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  1. Jesse Prinz (2014). The Aesthetics of Punk Rock. Philosophy Compass 9 (9):583-593.
    Philosophers should listen to punk rock. Though largely ignored in analytic aesthetics, punk can shed light on the nature, limits, and value of art. Here, I will begin with an overview of punk aesthetics and then extrapolate two lessons. First, punk intentionally violates widely held aesthetic norms, thus raising questions about the plasticity of taste. Second, punk music is associated with accompanying visual styles, fashion, and attitudes; this points to a relationship between art and identity. Together, these lessons suggest that (...)
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Classical Music
  1. Daniel Albright (2000). Untwisting the Serpent: Modernism in Music, Literature, and Other Arts. University of Chicago Press.
    From its dissonant musics to its surrealist spectacles (the urinal is a violin!), Modernist art often seems to give more frustration than pleasure to its audience. In Untwisting the Serpent, Daniel Albright shows that this perception arises partly because we usually consider each art form in isolation, even though many of the most important artistic experiments of the Modernists were collaborations involving several media--Igor Stravinsky's The Rite of Spring is a ballet, Gertrude Stein's Four Saints in Three Acts is an (...)
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  2. Nora M. Alter & Lutz P. Koepnick (eds.) (2004). Sound Matters: Essays on the Acoustics of Modern German Culture. Berghahn Books.
    ... composed by Herms Niel as a Durchhaltefanfare, a fanfare of perseverance, for the German troops that had been surrounded on the Crimea peninsula by ...
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  3. Violaine Anger & Jan Willem Noldus (eds.) (2005). Le Sens de la Musique: 1750-1900: Vivaldi, Beethoven, Berlioz, Liszt, Debussy, Stravinski. Rue D'Ulm.
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  4. F. G. Asenjo (1966). Polarity and Atonalism. Journal of Aesthetics and Art Criticism 25 (1):47-52.
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  5. Daniel Barenboim (2009). Music Quickens Time. Verso.
    In this eloquent book, Daniel Barenboim draws on his profound and uniquely influential engagement with music to argue for its central importance in our everyday lives.
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  6. Daniel Barenboim (2008). Everything is Connected: The Power of Music. Weidenfeld & Nicolson.
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  7. John H. Baron (1973). A. W. Schlegel's Mystic Principle and the Music of Beethoven. Journal of Aesthetics and Art Criticism 31 (4):531-537.
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  8. Carolyn Beckingham (2009). Moribund Music: Can Classical Music Be Saved? Sussex Academic Press.
    What's wrong with music? -- A century of cultural earthquakes -- Crossover music : help or hindrance? -- Opera : a special case? -- Are schools the solution? -- Where do we go from here?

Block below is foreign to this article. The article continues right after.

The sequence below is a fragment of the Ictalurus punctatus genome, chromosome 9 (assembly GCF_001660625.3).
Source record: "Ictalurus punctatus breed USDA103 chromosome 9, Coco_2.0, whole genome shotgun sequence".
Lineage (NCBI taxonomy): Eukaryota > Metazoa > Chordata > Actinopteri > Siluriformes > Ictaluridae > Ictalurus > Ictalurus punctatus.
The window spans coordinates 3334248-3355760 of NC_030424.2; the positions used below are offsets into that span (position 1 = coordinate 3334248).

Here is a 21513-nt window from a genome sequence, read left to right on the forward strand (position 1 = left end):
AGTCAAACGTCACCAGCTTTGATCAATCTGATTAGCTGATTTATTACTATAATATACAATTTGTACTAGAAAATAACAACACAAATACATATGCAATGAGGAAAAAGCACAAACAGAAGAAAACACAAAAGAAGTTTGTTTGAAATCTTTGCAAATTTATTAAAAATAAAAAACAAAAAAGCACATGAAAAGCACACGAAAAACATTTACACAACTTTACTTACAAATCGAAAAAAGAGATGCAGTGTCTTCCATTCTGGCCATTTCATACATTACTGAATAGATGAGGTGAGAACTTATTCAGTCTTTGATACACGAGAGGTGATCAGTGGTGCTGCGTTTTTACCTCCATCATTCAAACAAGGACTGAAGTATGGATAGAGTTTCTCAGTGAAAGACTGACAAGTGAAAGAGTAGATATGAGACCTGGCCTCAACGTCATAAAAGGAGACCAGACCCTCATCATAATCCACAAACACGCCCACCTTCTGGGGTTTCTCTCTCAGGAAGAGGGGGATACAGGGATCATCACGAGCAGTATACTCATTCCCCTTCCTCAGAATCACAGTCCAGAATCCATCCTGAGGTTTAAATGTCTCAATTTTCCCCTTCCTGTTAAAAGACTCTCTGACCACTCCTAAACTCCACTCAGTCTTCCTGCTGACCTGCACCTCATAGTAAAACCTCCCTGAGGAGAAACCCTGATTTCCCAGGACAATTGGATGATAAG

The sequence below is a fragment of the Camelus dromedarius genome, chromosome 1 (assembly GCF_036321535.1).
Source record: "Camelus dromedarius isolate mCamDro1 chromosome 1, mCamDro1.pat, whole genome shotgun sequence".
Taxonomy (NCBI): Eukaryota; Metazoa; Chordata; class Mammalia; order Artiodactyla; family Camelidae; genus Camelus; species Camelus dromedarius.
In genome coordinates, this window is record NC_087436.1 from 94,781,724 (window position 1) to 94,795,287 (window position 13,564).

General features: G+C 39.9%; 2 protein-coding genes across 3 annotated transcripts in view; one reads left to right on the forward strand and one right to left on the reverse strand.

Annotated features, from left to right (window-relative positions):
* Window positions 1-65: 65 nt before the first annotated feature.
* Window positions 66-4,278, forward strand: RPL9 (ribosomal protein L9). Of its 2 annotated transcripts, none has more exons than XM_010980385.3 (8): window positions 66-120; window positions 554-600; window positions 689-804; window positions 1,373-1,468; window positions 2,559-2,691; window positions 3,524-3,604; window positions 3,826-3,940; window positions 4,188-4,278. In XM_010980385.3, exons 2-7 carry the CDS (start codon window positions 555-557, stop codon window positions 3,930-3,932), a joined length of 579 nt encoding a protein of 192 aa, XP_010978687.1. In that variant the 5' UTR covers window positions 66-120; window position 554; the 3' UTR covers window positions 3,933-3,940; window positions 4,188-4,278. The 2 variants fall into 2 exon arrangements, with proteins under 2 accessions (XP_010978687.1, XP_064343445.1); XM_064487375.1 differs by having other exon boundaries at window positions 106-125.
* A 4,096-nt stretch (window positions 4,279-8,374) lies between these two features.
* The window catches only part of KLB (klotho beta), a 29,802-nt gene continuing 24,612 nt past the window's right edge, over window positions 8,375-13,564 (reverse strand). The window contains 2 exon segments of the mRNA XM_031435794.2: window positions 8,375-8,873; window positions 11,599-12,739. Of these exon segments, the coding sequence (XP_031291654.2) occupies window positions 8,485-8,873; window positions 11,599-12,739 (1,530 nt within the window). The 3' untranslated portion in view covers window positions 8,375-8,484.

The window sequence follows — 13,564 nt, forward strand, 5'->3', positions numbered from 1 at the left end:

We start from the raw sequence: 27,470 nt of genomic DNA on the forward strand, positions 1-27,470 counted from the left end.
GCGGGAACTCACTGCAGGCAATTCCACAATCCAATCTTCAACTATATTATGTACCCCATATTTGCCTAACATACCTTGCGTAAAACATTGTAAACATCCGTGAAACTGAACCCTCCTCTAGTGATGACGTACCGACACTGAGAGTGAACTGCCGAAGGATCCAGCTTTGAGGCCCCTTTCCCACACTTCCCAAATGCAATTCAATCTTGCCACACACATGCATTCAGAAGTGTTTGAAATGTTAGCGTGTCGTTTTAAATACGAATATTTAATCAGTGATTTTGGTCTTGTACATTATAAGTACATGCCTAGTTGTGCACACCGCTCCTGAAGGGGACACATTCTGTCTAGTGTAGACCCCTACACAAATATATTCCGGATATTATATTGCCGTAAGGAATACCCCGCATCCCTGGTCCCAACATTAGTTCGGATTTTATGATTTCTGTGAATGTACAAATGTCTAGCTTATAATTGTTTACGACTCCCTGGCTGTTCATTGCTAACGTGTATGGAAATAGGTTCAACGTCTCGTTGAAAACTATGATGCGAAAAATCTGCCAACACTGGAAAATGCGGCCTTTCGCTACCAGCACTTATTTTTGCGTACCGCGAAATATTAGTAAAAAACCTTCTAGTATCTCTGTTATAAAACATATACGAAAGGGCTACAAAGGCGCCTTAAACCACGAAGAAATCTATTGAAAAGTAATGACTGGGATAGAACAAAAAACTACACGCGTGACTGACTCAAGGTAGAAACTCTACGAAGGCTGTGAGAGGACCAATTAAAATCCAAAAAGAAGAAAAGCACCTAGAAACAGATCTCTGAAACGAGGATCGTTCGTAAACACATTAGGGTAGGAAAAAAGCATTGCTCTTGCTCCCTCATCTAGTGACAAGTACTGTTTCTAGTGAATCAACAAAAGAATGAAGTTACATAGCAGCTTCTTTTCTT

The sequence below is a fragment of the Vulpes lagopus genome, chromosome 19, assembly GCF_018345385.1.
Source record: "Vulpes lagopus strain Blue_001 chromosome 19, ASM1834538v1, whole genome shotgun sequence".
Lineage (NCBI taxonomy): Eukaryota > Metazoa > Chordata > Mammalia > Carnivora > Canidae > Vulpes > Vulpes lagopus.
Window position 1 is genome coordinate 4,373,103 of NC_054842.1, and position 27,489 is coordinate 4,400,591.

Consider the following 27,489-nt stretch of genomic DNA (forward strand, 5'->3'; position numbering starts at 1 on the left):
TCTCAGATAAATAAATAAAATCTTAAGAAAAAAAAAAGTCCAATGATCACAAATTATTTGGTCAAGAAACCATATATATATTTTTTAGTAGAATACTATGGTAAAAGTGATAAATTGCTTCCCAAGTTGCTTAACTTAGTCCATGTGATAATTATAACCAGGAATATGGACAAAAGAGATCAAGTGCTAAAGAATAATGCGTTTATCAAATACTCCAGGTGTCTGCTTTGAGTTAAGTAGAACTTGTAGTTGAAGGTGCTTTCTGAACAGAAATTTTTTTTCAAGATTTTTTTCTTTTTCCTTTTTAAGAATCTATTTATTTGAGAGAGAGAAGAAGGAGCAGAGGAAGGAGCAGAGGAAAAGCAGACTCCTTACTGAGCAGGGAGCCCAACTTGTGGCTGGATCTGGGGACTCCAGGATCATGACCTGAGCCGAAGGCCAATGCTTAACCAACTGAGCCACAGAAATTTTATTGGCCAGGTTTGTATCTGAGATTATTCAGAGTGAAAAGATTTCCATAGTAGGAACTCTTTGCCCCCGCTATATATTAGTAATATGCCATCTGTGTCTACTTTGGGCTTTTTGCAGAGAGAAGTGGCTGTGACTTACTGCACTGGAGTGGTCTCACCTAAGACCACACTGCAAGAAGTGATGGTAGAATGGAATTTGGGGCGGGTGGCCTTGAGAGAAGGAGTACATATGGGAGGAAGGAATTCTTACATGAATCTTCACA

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  9. Mark Berry (2002). Music, Postmodernism, and George Rochberg's Third String Quartet. In Judith Irene Lochhead & Joseph Henry Auner (eds.), Postmodern Music/Postmodern Thought. Routledge. 235--248.
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  10. Tom Cochrane (2010). Using the Persona to Express Complex Emotions in Music. Music Analysis 29 (1-3):264-275.
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  11. Stephen Davies (1999). Rock Versus Classical Music. Journal of Aesthetics and Art Criticism 57 (2):193-204.
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  12. Eduardo de La Fuente (2010). Paradoxes of Communication: The Case of Modern Classical Music. Empedocles 1 (2):237-250.
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  13. Andreas Dorschel (2013). Aesthetics of Conducting: Expression and Gesture. In Jean Paul Olive & Susanne Kogler (eds.), Expression et geste musical. L'Harmattan. 65-73.
    Expression in orchestral music is a matter of conductors rather than orchestras. Why should that be so? The straightforward answer seems to be that expression is bound to the individual self. But, then, does it have to be? Collective expression of, e.g., anger, rage or protest is not at all unusual in the public domain of politics. Our intuition of conductors’ expressive primacy could be salvaged if we were to conceive of orchestras as their instruments. But that will not do. (...)
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  14. Andreas Dorschel (2012). Einführung zu den Schriften [Richard Wagners]. In Laurenz Lütteken (ed.), Wagner Handbuch. Bärenreiter. 110-117.
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  15. Andreas Dorschel (2011). Individualism for the Masses: Aesthetic Paradox in Mahler’s Symphonic Thought. In Elisabeth Kappel (ed.), The Total Work of Art: Mahler’s Eighth Symphony in Context. Universal Edition. 46-60.
    In his Eighth Symphony Gustav Mahler envisions modern artistic production to steer clear of an alternative emerging at the time: that between popular music on the one hand and esoteric avantgarde music on the other; Mahler’s music is meant to reach the masses, but without descending to audiences’ lowest common denominator. One query through which Mahler’s paradoxical aesthetic vision of an ‘individualism for the masses’ can be explored has been hinted at by the composer himself: Does his integral symphonic work (...)